According to 2018 data from the National Institute on Retirement Security (NIRS), two-thirds of millennials had nothing saved for retirement. And no, it's not because we spent too much on lattes or avocado toast. It's because we (and Gen Z) are burdened with loads of student debt and wages that aren't really keeping up with inflation. Oh, and those piddly little expenses necessary to our survival — like rent, food, gas, and other bills — that keep going up.
At the same time, when you're young, you have the most finite resource of them all on your side: time. If you can afford to start socking even just a little cash away for your retirement and other long-term goals now, you can tap into the magic of compound interest.
You can think of it as a Katamari ball of sorts. As you push the ball along, it collects more objects along the way, and gets larger and larger. So how exactly can you save for Future You when money is tight?
For some pointers, I spoke to Faron Daugs, a certified financial planner and founder and CEO of the Harrison Wallace Financial Group, on how to start saving up for long-term goals like investing for retirement when you’re in your 20s. Here's what he had to say:
1. First, it’s important to know what you’re getting into. So before you start, do some research on investing and get familiar with how things work.
2. You’ll want to start small, and save early and consistently. A tax-advantaged retirement account — think a 401(k), a 403(b), or an IRA — can be a great place to start.
3. When you’re saving for Future You, it’s important to understand the connection between risk and reward. When you invest in high-risk assets like stocks, you usually have a greater potential for gains.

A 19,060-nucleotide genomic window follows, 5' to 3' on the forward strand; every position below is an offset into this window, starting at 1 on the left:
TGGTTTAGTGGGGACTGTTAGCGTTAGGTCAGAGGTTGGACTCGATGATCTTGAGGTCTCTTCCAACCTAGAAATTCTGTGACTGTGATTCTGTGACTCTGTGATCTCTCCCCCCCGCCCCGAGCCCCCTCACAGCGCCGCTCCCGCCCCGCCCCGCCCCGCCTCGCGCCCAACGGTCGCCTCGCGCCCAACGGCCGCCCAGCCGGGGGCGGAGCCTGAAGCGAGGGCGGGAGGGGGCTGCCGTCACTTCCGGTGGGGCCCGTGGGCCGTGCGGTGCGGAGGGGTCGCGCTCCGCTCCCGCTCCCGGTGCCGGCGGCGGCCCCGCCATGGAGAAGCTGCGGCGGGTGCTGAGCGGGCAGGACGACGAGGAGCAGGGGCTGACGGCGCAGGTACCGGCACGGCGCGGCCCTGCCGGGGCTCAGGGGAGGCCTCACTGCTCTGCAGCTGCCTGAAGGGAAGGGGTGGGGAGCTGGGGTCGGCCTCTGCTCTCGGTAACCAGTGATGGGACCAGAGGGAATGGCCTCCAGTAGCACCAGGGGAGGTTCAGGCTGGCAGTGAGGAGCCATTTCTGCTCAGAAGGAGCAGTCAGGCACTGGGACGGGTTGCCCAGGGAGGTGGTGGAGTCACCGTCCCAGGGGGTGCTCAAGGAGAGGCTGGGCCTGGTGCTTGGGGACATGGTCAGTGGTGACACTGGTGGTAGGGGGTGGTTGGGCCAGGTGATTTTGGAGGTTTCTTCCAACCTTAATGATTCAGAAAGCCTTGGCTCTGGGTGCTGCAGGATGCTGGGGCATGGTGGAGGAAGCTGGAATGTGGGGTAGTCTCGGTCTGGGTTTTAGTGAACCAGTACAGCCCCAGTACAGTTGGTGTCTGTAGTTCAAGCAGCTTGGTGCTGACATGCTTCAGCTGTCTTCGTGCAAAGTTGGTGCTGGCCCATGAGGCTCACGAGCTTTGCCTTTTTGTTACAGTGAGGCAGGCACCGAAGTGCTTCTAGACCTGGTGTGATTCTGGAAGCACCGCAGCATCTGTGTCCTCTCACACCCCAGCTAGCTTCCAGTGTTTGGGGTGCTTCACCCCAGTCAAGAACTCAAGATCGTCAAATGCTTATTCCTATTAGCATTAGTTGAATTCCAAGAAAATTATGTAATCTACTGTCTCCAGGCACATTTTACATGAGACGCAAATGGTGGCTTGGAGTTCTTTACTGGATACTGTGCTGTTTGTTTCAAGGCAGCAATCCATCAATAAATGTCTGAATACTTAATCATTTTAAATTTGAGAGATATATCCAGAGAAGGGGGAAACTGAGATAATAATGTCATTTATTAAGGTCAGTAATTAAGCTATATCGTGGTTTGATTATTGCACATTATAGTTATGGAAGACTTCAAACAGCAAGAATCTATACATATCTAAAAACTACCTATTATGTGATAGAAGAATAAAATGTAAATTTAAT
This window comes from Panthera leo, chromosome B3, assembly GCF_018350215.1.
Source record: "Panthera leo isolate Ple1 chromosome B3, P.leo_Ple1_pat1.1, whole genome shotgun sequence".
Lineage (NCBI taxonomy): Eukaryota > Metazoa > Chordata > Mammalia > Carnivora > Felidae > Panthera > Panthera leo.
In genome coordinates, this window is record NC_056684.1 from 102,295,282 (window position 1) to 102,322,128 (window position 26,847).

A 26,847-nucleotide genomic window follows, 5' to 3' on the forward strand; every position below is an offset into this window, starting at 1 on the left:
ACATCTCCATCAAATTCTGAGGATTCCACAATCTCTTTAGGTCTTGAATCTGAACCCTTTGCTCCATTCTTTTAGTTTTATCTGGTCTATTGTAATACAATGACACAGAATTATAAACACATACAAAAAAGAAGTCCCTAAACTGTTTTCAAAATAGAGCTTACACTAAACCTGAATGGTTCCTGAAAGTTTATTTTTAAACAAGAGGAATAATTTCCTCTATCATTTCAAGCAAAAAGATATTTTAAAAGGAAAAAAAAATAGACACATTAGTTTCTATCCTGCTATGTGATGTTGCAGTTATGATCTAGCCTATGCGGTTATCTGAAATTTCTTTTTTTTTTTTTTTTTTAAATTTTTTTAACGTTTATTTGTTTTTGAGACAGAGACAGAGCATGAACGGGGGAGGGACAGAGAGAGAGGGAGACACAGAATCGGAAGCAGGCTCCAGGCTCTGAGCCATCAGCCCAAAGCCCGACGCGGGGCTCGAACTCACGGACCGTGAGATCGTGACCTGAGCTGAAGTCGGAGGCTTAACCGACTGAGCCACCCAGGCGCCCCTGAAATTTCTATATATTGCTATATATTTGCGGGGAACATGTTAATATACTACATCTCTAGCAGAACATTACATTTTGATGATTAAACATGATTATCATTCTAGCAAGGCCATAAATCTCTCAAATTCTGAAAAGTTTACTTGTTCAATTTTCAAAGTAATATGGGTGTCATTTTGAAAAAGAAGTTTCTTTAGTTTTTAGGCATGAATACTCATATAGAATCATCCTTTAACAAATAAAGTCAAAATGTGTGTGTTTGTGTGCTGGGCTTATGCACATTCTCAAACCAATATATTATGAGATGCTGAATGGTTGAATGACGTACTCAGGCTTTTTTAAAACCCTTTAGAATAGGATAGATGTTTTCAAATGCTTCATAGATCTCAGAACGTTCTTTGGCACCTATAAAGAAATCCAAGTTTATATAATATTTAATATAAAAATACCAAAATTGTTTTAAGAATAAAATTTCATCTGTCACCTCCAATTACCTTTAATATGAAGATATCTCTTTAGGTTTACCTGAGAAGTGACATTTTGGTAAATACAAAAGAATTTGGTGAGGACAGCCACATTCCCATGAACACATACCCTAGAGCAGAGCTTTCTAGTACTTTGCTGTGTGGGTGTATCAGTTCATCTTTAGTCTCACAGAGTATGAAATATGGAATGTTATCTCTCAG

4. If you’re pretty new to investing, Daugs recommends a diversified portfolio to start.
5. And as your investment funds grow over time, you might want to carve out a small portion of your portfolio to invest in specific sections, says Daugs.
6. This might go without saying, but don't ignore your student debt.
7. At least once a year, do an annual check-in and assess your entire financial picture.
8. To make sure you’re on the right path, consider working with a professional, such as a financial coach or counselor.
9. Last, you’ll want to have a cash reserve set aside for both emergencies and opportunities. The golden rule is to aim for three to six months of your living expenses.
Finally, Daugs says, "Don’t wait to save too late — it’s more difficult to catch up in later years if you did not start your savings plan early."
“By starting early in an IRA and taking advantage of matching contributions [with an employer-sponsored plan], you allow for the power of compounding to help you build and grow your savings.”